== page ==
Troops
    District of Columbia. Company E, 4th U.S. Colored Infantry, at Fort Lincoln
    Civil War photographs, 1861-1865 (Library of Congress)
    Copyright © 2007 Rene Tyree

    On Edward C. and CDVs

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    Harry Smeltzer over at Bull Runnings, in his kind mention of Wig-Wags yesterday, provides insight into the photo that tops my blog.  He identifies it as being of “the Union signal station on Elk Ridge during the 1862 Maryland Campaign.” He points out that the officer in the photo (middle and seated) has been identified as one Edward C. Pierce. His CDV and story can be read “on the Save Historic Antietam Foundation (SHAF) website along with the full picture which I’ve also uploaded here for your viewing. Officer Pierce’s vitae is an interesting one and includes participation on Little Round Top at which time he held the rank of Captain. He remained, even though offered promotion in other areas, in the Signal Corps throughout the war.

    Library of Congress, Prints & Photographs Division, [reproduction number, LC-B815- 633]
    Elk Mountain, Md. Signal tower overlooking Antietam battlefield
    O’Sullivan, Timothy H., 1840-1882 photographer.

    I will set my ego aside for a moment and admit that I had to look up the term CDV. This may be familiar to most of you but since I’m a humble graduate student, I had to do a little research. It turns out that a CDV, or “carte-de-visite” (French for visiting card), is a small albumen print that – if of standard size – would be mounted on a backing card of 2.5 inches by 4 inches. This made them a handy size to use as a “photographic calling card” and they were exchanged and collected in albums. Debra Clifford, the “Town Historian of Ancestorville,” has provided an excellent history of the CDV on the Ancestorville.com site and indicates that “a young Civil War soldier would proudly send his “likeness” home to a waiting beau, mother and family.”  

    Albumen (al-bu-men) means, by the way, “the white of eggs.” I assume that egg whites were used to provide a glossy finish to the photo. The technique was developed and patented by Andre Disderi in 1854 and, according to Clifford, introduced in the United States in 1859 which positioned it perfectly for adoption by young men going off to war. “…CDV’s were produced in the millions. The ease of size and paper format of this newfangled photograph allowed the CDV to be sent through the mail, a great benefit from the heavily glassed and protected and cased ambrotype and daguerreotype photos that were previously available.”CDV of Sickles

    This CDV is of Daniel Edgar Sickles is a part of a collection wonderfully preserved and presented for our virtual viewing on the American Memory section of the Library of Congress site along with some two hundred others. These make up the collection of John Hay who was a personal secretary to President Abraham Lincoln and so had occassion to receive CDVs from an assortment of people of the era including “army and navy officers, politicians, and cultural figures.”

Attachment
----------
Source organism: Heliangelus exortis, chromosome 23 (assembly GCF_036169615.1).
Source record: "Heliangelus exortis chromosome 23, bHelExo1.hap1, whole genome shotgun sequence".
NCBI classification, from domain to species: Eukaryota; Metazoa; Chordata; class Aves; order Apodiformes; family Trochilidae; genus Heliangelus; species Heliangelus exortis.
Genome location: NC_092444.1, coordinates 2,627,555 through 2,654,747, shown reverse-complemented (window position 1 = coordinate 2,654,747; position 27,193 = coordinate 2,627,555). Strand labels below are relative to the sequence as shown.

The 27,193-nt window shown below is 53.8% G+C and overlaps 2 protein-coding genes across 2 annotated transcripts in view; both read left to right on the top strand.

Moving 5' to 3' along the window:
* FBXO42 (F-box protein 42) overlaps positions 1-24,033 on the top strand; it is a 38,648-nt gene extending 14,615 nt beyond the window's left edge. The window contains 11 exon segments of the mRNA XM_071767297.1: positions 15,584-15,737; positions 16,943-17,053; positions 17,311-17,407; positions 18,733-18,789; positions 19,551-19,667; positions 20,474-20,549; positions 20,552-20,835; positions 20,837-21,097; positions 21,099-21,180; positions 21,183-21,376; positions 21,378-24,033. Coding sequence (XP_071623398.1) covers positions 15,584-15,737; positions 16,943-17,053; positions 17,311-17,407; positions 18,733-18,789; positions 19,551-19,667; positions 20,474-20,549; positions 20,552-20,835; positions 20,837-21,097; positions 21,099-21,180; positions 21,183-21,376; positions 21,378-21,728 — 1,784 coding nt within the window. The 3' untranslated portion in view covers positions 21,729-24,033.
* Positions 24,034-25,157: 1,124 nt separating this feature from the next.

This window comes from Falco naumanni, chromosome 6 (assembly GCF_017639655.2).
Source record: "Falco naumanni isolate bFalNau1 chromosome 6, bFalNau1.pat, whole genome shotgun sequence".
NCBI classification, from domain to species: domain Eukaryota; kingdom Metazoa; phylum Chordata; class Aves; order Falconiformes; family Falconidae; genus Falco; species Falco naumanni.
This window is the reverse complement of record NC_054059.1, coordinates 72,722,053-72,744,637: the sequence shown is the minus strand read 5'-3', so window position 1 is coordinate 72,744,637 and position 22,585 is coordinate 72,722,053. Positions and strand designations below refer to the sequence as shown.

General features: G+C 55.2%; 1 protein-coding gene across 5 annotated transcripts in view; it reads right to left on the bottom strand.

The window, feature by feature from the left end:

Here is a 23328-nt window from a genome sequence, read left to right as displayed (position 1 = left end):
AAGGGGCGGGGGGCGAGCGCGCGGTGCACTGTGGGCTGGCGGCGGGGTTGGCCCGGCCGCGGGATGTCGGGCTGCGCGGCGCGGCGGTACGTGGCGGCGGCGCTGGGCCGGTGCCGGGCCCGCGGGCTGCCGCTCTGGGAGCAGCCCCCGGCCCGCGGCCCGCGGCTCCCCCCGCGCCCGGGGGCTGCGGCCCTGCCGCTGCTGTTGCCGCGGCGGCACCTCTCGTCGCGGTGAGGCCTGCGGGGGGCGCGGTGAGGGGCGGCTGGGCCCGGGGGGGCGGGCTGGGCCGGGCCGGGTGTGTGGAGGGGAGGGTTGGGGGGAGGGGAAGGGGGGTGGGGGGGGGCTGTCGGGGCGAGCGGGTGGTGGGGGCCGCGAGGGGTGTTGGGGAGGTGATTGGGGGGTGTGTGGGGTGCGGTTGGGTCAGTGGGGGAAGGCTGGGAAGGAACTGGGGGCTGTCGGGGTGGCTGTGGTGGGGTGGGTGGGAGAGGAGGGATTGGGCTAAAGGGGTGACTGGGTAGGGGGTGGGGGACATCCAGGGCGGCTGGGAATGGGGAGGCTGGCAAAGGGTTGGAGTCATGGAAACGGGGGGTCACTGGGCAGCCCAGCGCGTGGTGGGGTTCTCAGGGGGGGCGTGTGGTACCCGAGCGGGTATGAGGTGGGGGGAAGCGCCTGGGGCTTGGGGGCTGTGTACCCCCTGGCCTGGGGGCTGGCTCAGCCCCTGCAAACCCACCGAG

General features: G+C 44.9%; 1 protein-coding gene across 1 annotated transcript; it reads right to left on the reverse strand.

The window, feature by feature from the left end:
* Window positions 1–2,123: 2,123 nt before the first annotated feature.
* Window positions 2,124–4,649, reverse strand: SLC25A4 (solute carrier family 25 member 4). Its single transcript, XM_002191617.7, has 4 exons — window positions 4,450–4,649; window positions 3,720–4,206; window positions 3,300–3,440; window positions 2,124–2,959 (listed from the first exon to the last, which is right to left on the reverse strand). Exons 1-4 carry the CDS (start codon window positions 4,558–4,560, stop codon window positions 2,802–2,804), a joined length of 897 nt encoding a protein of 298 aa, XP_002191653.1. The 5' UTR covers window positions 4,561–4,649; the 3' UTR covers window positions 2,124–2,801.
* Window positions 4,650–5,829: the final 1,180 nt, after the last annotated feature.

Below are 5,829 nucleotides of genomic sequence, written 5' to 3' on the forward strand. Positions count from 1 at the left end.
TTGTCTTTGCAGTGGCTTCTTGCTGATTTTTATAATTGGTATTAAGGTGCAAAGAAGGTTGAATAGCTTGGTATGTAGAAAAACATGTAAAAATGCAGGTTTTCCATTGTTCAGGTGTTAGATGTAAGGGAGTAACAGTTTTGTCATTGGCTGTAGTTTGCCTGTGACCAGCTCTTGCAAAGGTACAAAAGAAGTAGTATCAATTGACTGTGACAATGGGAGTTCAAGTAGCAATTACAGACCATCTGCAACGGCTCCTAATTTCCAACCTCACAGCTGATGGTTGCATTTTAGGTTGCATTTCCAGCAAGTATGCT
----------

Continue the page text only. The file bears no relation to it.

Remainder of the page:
Library of Congress, Prints & Photographs Division, [reproduction number, LC-MSS-44297-33-116 (b&w negative)]
    Photographer: Sarony, Napoleon (1821-1896)
    Collection:
     James Wadsworth Family Papers

    The Siege of Charleston – The Stone Fleet

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    “The Siege of Charleston” is a fascinating chapter in The Lost Cause: Myths and Realities of the Confederacy (see previous post) by William C. Davis, and provides excellent information about naval operations in the area over the course of the war. I found of particular interest that Lincoln packed a couple of fleets of aged merchant and whaling ships with granite and floated them into the mouth of the harbor where he had them intentionally scuttled. The obvious intent was to foil those who would run the blockade. I found conflicting references as to the utility of the tactic. Davis indicated that the bottom was soft and so they sunk into the muck and accomplished little. But other sources indicate that the main channel off of Morris Island was blocked for at least some period of time. But that didn’t sufficiently slow blockade runners and so a second Stone Fleet was launched in early 1862 and its twenty ships sunk.

    The good folks over at sonofthesouth.net have provided a copy of the December 14, 1861 issue of Harper’s Weekly which features a story about and a sketch of the fleet “as seen by the brig Castillian on Nov. 21.” Dubbed by Harper’s as “The Rat-Hole Squadron,” the story chronicles the sorted history of one of the whaler’s headed for the bottom.the-stone-fleet.jpg

    Herman Melville’s poem titled “The Stone Fleet” published in December, 1861, names several of the ill-fated ships. You can read it in its entirety on Print Read. He wrote prolifically about the Civil War and this and other war-related works can be found in Battle Pieces and Aspects of the War.

    Herman Melville

     Herman Melville

    Harry Smeltzer over at Bull Runnings has pictures of the Charleston Harbor in a post on his blog that’s definitely worth a look-see.

    Copyright © 2007 Rene Tyree